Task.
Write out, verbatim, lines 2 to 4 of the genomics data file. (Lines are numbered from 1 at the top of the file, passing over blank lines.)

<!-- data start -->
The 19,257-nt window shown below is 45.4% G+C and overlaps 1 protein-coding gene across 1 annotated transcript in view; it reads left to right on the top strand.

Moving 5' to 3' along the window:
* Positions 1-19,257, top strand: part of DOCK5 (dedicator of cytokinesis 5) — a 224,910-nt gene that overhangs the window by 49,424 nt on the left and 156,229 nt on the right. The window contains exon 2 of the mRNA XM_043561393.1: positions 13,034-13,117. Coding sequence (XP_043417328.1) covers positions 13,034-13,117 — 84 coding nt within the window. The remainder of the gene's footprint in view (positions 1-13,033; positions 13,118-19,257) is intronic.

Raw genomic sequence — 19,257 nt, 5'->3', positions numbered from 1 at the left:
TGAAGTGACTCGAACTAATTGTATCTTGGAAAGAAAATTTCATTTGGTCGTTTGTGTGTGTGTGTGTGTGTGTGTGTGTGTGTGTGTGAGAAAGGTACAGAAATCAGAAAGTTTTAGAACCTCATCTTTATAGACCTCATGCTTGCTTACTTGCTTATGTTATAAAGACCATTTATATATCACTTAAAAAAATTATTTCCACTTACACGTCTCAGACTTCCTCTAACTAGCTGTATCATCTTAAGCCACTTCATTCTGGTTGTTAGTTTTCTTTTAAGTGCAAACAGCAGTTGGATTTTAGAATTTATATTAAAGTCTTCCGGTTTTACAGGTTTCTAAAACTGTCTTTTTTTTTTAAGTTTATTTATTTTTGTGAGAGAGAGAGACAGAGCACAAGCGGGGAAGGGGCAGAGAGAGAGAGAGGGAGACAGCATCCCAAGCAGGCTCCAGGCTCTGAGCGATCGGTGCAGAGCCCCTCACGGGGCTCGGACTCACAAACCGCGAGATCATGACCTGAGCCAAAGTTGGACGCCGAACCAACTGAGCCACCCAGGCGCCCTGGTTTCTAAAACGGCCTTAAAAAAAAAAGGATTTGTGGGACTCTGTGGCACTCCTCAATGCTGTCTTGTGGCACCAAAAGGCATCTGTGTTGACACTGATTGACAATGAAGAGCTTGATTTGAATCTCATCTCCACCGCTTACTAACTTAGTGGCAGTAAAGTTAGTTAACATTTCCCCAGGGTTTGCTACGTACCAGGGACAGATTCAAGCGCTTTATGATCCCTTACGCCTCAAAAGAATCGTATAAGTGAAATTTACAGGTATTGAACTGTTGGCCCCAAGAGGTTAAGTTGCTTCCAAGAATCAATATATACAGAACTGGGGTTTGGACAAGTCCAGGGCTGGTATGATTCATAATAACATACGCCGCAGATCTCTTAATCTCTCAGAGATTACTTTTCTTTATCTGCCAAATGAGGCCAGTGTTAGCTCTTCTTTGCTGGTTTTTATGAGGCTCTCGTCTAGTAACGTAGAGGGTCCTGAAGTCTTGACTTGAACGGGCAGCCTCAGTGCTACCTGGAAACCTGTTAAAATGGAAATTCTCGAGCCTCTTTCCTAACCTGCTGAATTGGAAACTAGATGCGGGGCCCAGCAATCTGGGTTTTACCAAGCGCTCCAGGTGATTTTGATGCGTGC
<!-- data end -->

Moving 5' to 3' along the window:
* Positions 1-19,257, top strand: part of DOCK5 (dedicator of cytokinesis 5) — a 224,910-nt gene that overhangs the window by 49,424 nt on the left and 156,229 nt on the right. The window contains exon 2 of the mRNA XM_043561393.1: positions 13,034-13,117. Coding sequence (XP_043417328.1) covers positions 13,034-13,117 — 84 coding nt within the window. The remainder of the gene's footprint in view (positions 1-13,033; positions 13,118-19,257) is intronic.

Raw genomic sequence — 19,257 nt, 5'->3', positions numbered from 1 at the left: